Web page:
The mixture in the container 10 is as pointed out delivered through a conduit 16 to a plurality of oat control feeding troughs 14. When the container 10 may be placedV at a high level, for example, in the loft of a barn or on the second or third story of a several story' chicken house, su'icient pressure is available to insure` delivery of the mixture from the container through the conduit 16 to the various float controlled feeders solely by gravity. In small installations particularly Where the container must be placed at ground level or at substantially ground level it is necessary to employ an auxiliary pump in the conductor 16 to insure iiow of the mixture from the container to the feeders. Accordingly, if necessary a pump 86 (Figs. 1 and 3) is placed in the conductor 16 adjacent the receptacle 10. Since the feeders are float controlled as soon as they become filled to a given level the valves associated therewith are closed so as to prevent further delivery of uid from the container 10. At certain times of course most or all of these feeders will be iilled and accordingly a by-pass must be provided to permit return of the fluid discharged by the pump to the container. Accordingly, a branch conduit 88 is connected to the conduit 16 ahead of the pump in the direction of the feeders which conduit enters the container near the top and extends downwardly therein so that when there is no need for delivery of mixture to the feeders the pump will merely circulate the mixture through the by-pass and back into the container.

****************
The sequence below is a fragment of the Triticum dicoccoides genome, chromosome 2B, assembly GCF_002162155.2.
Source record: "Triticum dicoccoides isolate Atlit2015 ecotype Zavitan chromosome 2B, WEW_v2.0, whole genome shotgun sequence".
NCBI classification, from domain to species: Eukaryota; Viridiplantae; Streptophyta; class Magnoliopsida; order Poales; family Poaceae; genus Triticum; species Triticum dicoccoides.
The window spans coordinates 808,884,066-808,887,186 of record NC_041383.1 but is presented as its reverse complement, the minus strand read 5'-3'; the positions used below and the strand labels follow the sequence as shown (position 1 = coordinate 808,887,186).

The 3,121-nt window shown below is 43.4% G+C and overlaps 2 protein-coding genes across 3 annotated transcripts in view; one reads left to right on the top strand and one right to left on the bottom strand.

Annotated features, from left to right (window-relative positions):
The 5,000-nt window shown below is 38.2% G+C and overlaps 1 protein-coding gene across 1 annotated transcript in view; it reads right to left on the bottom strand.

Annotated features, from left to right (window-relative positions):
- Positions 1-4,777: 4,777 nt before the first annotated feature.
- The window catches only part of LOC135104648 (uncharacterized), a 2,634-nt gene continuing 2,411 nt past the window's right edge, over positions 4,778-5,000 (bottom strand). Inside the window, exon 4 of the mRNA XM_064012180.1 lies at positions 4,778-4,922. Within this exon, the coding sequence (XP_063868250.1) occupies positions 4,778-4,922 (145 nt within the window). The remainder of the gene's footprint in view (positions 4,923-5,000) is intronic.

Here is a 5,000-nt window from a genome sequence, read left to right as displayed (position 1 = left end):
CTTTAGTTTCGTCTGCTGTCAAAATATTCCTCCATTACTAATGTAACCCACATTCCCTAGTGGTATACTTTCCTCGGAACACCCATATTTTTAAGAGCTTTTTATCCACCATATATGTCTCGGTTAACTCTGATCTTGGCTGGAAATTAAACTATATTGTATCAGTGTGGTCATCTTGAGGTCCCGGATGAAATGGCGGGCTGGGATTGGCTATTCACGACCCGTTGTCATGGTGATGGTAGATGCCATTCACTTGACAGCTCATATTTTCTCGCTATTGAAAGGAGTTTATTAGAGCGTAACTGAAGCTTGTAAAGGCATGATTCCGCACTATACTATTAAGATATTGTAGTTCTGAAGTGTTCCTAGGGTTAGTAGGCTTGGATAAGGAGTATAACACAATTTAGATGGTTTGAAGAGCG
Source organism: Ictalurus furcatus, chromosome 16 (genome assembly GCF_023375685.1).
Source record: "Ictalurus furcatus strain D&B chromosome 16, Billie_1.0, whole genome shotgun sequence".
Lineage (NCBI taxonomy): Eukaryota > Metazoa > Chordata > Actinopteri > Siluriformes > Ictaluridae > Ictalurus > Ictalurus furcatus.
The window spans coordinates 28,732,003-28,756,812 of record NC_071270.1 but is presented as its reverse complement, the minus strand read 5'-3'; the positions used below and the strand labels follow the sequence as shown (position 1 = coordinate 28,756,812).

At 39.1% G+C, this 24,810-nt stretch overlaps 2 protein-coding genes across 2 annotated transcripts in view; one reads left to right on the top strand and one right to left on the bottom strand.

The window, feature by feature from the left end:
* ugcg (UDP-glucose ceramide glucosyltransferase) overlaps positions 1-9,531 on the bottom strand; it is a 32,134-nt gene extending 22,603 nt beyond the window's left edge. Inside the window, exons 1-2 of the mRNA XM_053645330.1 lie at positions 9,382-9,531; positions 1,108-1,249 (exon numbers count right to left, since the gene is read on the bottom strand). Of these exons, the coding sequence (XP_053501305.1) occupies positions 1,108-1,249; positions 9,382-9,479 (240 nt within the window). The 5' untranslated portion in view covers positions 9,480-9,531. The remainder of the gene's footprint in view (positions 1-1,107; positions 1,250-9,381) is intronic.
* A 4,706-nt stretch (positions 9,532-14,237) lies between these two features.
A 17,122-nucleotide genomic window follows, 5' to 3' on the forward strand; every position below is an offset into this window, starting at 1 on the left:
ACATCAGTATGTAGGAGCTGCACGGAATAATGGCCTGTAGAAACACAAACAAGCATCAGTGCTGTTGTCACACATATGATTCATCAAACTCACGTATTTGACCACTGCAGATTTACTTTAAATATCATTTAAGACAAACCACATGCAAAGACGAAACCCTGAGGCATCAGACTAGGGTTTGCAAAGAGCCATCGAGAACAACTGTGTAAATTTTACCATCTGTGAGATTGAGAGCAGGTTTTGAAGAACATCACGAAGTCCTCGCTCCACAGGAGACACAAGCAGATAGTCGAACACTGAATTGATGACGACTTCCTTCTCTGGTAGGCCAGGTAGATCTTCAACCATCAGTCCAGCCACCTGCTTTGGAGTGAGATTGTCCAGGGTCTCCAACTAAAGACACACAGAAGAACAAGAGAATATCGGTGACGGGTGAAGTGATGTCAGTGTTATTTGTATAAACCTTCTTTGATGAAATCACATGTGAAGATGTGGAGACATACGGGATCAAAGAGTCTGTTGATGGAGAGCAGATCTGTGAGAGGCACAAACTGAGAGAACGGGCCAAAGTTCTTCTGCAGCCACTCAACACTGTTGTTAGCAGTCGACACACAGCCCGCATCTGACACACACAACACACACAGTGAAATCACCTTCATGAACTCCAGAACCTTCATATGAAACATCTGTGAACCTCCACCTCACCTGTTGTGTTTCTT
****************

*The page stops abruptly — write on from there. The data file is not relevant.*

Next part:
It is also desirable to cut ol the ow of water through the Venturi to the container when there is no call for additional mixture from the feeders to prevent overflow. To this end a valve 90 (Fig. 2) is placed in the conductor 12 within the box which is controlled by a solenoid 92. The solenoid is connected to a suitable source of current and to a oat control switch 94 which is operable when` the level of the mixture within the container rises to a certain height to actuate the solenoid thereby to close the valve in the conduit 12. When the mixture begins to be drawn from the container into the feeders and reaches a predetermined low level the switch is again actuated to energize the solenoid and open the valve so as to permit water to ow through the Venturi and into the container. A special type of float control means for actuating the valve is employed in the form of a cord 96 (Figs. 1, 2 and 3) connected at its upper end to a switch actuating arm 98 and supporting at its lower end a pair of vertically spaced floats 100 and 102. The a1- rangement of the floats in spaced relation produces a quick action switch, that is, as the level of the mixture in the container falls it `lirst exposes the upper lloat 100. Its weight however is not sufficient to actuate the switch arm until the level of the water reaches the lower float 2. As the second oat begins to be exposed the cornbined weights suddenly actuate the switch arm. In the reverse direction as the water begins to rise the buoyancy of the lower float is not suicient to actuate the arm and hence the level rises all the way to the second float before the added bouyancy of the second float in combination with that of the rst suddenly actuates the switch arm. This construction avoids the use of a lever arm such as is commonly employed for oat control apparatus.